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It's amazing when something so obvious just comes to you at the oddest of times.  They call it an epiphany.  And (to me at least) this one is a doozy.

I never understood why OPM wanted to build USAJOBS in house.  I know the big government people like to call it in-sourcing and say it protects the jobs of their own kind, but it's just misguided on so many levels.  


While attending the USAJOBS Vendor Conference of August 2009 in Peachtree City, GA, I asked some fairly high up OPMers about the status of the USAJOBS re-compete.  After a bit of hemming and hawing, they said that "procurement strategies" were still being developed but they hoped to get something on the street soon.


Sure enough, on October 16, 2009, OPM issued a Request For Information (RFI) for what I thought would be the re-compete of USAJOBS.  Here's the link on FedBizOps:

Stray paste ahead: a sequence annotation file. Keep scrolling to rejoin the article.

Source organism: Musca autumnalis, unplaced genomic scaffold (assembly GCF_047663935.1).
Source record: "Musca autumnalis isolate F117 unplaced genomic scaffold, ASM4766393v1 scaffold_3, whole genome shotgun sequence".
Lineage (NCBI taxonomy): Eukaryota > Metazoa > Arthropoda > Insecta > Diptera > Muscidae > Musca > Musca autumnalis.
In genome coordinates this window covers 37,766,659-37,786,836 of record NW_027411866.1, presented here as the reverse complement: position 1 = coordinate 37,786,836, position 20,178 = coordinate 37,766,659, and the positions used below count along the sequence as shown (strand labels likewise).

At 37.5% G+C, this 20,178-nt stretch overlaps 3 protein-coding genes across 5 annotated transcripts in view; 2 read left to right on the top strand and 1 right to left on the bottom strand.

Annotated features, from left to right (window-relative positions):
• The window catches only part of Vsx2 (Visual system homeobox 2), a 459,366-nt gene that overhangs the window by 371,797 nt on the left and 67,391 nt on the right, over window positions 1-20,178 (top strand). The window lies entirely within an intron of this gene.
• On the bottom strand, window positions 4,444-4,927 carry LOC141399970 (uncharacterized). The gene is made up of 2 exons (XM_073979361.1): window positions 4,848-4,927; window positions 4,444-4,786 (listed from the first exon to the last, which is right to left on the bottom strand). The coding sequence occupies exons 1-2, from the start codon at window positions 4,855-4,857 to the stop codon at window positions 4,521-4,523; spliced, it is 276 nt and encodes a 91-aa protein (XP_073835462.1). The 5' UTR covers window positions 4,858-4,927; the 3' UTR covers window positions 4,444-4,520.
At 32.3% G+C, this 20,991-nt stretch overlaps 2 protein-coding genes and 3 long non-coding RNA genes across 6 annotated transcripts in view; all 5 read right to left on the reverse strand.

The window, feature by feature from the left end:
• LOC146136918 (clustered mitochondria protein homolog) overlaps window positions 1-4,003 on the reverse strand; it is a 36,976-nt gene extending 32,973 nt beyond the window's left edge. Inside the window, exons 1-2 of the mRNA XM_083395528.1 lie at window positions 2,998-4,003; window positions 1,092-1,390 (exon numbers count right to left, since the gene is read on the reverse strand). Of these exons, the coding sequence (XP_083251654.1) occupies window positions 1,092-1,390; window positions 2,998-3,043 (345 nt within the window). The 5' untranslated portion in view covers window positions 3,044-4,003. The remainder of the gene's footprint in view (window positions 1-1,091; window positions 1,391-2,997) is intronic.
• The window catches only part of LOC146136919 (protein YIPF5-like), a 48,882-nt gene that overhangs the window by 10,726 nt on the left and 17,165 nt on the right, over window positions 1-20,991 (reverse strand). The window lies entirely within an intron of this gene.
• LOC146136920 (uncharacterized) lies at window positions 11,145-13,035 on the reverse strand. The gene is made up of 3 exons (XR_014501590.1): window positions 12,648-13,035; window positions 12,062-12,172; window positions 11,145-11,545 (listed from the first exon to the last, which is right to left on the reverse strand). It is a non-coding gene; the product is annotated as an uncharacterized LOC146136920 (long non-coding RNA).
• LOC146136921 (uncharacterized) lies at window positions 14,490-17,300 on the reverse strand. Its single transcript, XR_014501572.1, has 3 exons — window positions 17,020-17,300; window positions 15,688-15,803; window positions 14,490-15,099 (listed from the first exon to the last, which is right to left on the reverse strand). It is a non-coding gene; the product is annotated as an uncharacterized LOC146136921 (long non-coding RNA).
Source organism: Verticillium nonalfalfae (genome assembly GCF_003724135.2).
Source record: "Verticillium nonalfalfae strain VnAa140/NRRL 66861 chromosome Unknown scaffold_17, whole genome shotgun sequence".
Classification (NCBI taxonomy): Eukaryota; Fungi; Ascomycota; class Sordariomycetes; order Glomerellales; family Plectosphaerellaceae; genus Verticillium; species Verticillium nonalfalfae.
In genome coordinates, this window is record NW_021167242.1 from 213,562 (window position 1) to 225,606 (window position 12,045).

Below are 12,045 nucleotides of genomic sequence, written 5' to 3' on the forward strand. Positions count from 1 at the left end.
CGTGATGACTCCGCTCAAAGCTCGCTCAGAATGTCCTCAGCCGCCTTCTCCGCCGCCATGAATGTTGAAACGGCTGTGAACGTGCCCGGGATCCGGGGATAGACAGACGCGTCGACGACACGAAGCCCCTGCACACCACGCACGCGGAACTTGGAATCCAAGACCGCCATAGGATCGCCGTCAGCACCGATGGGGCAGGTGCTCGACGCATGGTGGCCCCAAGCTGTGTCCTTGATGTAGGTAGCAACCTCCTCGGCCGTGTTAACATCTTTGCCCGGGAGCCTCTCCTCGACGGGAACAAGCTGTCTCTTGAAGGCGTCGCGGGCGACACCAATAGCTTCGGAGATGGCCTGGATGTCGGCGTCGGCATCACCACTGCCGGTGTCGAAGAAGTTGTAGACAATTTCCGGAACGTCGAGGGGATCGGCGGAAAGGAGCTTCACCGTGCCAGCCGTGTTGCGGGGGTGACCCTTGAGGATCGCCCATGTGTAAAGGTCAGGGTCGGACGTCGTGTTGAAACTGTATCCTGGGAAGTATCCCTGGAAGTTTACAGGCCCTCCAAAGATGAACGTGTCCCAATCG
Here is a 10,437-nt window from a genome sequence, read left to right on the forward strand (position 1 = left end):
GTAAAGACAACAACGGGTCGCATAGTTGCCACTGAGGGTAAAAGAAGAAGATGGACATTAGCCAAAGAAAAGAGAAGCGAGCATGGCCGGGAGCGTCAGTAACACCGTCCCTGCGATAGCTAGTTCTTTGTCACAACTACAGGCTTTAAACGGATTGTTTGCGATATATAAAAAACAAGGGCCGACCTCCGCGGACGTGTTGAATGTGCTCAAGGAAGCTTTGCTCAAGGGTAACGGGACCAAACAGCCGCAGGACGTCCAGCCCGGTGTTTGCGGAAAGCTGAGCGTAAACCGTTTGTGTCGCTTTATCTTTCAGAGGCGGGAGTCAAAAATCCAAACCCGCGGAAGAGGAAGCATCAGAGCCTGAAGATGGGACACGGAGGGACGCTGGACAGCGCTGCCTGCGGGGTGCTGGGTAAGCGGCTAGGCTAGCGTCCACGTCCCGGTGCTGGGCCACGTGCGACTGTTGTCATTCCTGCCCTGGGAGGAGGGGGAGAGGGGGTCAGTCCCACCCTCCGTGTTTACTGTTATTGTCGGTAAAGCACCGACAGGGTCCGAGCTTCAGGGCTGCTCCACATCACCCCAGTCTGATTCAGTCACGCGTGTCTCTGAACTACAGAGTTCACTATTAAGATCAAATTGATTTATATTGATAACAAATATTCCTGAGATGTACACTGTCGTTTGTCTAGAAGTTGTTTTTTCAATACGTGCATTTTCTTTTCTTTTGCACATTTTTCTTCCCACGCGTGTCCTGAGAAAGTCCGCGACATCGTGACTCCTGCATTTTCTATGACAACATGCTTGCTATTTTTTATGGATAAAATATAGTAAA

The RFI was due November 20, 2009.  I have no idea how many responses were submitted.  Although I have to believe at a minimum the incumbent submitted a response.  Anyway, a few months later and still nothing on the USAJOBS re-compete.  I'm sure several other vendors wondered when the RFP would come out, but as time went on I simply assumed that OPM would just award USAJOBS back to Monster.


But guess what, OPM didn't make an award and for some crazy reason had decided to go it alone and develop USAJOBS 3.0 in house.  


I don't know what triggered my epiphany, but it happened yesterday while walking my daughter home from school.  Like normal, she was probably telling me about her day, all the great things she learned, etc. and I was probably off daydreaming about how I was going to crush OPM and take over the world (mu ha ha ha -


So onto my epiphany; the development of USAJOBS 3.0 is being done by government personnel (with some private contractors), government resources and is being financed with government funding. Therefore the whole USAJOBS 3.0 project falls into the Public Domain.  Meaning, the design docs, specifications, descriptions of features/functions, specifications, data schema, source code, progress reports, emails, etc., etc. are now the property of "We the people of the United States".  We own it and have right to see it, touch it, copy it, etc.